19 Comments

Summary:

iPad 2 is expected to have a “retina display,” but the pixel per inch count is far less than the 330 found on iPhone 4. That means a future iPhone with 4-inch display could use a retina display while improving the experience for browsing and video.

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Apple’s iPad 2, expected to be shown off in the second quarter of this year, is looking more likely to have its own “retina display” much like the current iPhone. The MacRumors blog reports the next iPad’s resolution will be 2048×1536, or double the current iPad resolution, both horizontally and vertically. This would allow for easier backward compatibility with current iPad software and open the door to new, highly detailed apps. It may also pave the way for a larger iPhone in the future for several reasons.

  • It can still be a “retina display.” The iPhone 4 display shows 330 ppi, or pixels per inch, but the definition of the “retina display” marketing term isn’t solely based on the ppi. If it were, then reported 2048×1536 won’t qualify because on a 9.7-inch display, that only works out to 265 ppi. The other part of the equation is how far the screen is from the eye because the further away one holds the device, the harder it becomes for the human eye to resolve individual pixels. Based on my personal observations of how people use mobile devices, one constant generally holds true, with few exceptions: The larger the display, the farther the device is held and used. Meaning: a 4-inch iPhone at 960×640 resolution, or 288 ppi (a greater density than the expected iPad, by the way), could be held out another inch or two from today’s iPhone and still appear to have the same visual quality.
  • The competition is bigger. Nearly every hot new smartphone I saw at the Consumer Electronics Show that will be compared to Apple’s iPhone had a few common denominators, with one being larger displays. Most had 4.3-inch screens, some with the standard Android resolution of 800×480, but a few with what are called qHD screens. These use a 960×540 resolution, or nearly that of the iPhone’s 960×640. The trend for larger displays on high-end smartphones is growing, not shrinking.
  • A larger display won’t impact phone size that much. Barring a non-button approach, increasing the display size of a phone is sure to make the device bigger. But the size boost could be marginal. Samsung’s Galaxy S handset, for example, uses a 4-inch display, as compared to iPhone’s 3.5-inch screen, but the Galaxy S isn’t much bigger, even with its front-facing camera and home button. The Samsung phone measures in at 122.4 mm (4.82 in) x 64.2 mm (2.53 in) x 9.9 mm (0.39 in). Apple’s iPhone 4, with a smaller display, is 115.2 mm (4.54 in) x 58.66 mm (2.309 in) x 9.3 mm (0.37 in). The difference in size is negligible.
  • Mobile video consumption is on the rise. Although I’d argue that watching video is more enjoyable on an iPad, Android tablet or even a notebook computer, video consumption on the go continues to increase. A Bytemobile study in October reported that mobile video traffic was 39 percent of all data traffic, eclipsing even web traffic on mobile devices. Granted, video over the web can use more traffic than all other activity types, but this is just one data point. Early data from after the iPad launch indicated that consumers use the device three times more to watch video than traditional web users. And YouTube Mobile traffic nearly doubled in the second half of 2009 from the first six months of the year. It’s great to watch video on the iPhone’s 3.5-inch retina display, but the experience improves with a 4- or 4.3-inch screen with a similar resolution.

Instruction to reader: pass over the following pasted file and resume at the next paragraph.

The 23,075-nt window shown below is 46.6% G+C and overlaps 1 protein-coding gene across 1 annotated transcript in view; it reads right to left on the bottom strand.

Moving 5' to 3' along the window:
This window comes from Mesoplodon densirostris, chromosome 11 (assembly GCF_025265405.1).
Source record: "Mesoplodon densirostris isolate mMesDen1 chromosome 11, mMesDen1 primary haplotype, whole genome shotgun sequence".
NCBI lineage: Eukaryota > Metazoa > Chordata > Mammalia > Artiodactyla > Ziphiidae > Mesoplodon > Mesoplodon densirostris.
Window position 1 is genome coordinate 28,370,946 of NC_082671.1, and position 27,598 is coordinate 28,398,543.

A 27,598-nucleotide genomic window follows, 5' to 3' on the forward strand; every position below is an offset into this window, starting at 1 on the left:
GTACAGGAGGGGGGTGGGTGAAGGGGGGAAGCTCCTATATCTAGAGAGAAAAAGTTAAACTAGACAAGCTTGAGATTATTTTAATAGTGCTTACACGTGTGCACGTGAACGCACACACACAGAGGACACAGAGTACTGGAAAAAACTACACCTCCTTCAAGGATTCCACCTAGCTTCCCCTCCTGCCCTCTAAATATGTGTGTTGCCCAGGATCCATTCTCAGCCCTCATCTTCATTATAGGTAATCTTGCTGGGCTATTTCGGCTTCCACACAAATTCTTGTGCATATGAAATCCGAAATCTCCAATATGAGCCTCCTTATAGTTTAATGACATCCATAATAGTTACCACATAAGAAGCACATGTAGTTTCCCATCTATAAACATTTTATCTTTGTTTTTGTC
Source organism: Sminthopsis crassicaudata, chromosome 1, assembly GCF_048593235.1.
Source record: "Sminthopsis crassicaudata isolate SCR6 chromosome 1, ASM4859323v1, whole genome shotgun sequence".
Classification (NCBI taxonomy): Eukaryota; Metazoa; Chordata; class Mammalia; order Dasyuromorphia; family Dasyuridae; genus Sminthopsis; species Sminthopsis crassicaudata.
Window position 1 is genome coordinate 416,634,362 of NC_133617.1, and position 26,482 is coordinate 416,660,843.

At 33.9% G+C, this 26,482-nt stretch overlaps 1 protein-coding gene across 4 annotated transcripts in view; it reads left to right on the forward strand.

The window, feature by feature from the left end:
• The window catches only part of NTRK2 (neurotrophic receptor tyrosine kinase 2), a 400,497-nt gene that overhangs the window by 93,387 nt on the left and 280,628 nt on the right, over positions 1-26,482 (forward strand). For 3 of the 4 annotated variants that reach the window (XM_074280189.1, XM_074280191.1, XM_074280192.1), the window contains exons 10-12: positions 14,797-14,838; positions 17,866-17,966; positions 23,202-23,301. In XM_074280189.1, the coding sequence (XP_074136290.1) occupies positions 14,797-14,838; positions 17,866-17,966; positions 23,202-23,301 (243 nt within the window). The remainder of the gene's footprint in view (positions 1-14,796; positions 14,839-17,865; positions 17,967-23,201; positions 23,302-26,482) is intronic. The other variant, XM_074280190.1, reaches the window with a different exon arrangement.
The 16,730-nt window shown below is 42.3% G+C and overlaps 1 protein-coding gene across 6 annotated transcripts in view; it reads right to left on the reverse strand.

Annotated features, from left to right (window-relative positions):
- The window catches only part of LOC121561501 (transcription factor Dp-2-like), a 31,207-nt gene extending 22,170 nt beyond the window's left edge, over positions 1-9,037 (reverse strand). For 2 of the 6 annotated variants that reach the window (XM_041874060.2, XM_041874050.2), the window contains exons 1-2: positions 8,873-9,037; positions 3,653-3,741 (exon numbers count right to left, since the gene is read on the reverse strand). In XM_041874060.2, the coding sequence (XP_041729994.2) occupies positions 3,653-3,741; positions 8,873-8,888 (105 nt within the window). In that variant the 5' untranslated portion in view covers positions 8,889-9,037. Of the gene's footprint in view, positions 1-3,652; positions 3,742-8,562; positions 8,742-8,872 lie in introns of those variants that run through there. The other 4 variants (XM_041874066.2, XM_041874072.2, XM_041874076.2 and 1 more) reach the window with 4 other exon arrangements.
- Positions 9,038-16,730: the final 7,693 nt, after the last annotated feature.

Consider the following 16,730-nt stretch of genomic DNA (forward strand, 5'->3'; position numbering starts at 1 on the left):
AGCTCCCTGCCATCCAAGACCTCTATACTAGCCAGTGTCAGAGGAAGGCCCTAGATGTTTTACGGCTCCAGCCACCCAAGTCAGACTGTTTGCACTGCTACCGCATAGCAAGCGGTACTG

One the of the biggest arguments against a larger iPhone screen is that it won’t be considered a retina display any longer. If iPad 2 at 265 ppi qualifies, then surely an iPhone with 4-inch display at 288 ppi will too. And while much of this argument hinges upon the screen resolution of the next iPad, I can’t believe that Apple’s iPhone will use the same screen size forever. There’s simply no reason the handset can’t gain a boost in screen size, while still keeping the resolution crisp on a device that’s easily pocketable. The entire experience improves with a larger display because users feel less constrained– not just for video — web browsing requires less zooming, gaming controls feel more spread out and it’s easier to use the keyboard.

To me, it’s not a question of “if” the iPhone gains a larger display, but rather one of “when,” and I suspect its coming soon. I’m curious to hear thoughts from readers to see if this would be welcome change or it’s simply not needed because the iPhone 4 screen with its retina display is perfect at 3.5-inches in size.

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  1. How will the battery lofe be with such a display if the device isn’t going to be bigger and the current iPad is weighed by the battery inside of it?

  2. Good analysis – makes a lot of sense. For reading technical eBooks (that are designed for print) I think the current iPad’s resolution is too low. Kindle DX which is designed for these type of eBooks has a resolution of 1200 x 824. Though it’s probably a minority use-case. On the other hand the iPhone 4’s pixel density is probably a little bit too high – a bigger screen would make zoomed-out desktop websites a little easier to read.

    1. Hamranhansenhansen Mark H Monday, January 17, 2011

      Kindle can’t show color, which makes it totally unsuitable for technical books, which have color diagrams. Kindle books also lack layout features that are required to render technical books correctly. A lot of charts and graphs have to be refactored to even be visible on Kindle due to no color.

      Apple just released a 6 book set of iOS programming books in iBooks Store which run in iBooks v1.2 with layout and color and look exactly like the print versions. The idea that Kindle is a better experience than that is ridiculous. Kindle is for pulp fiction, text-only with no layout. That is why romance novels are the number one seller on Kindle.

      iBooks also supports audio video, so it can run books like Scott Kelby’s Photoshop tutorials, which currently only ship on DVD or in Web streaming. They should be digital books.

      If you find iPhone’s resolution to be too high, simply zoom in, scale the content a size larger. iPhone’s 330 dpi is the closest thing we have to true print resolution.

  3. As a Dell Streak user (5″ screen) I can attest to the advantage and appeal of a larger screen. I agree, Apple will change on next iPhone.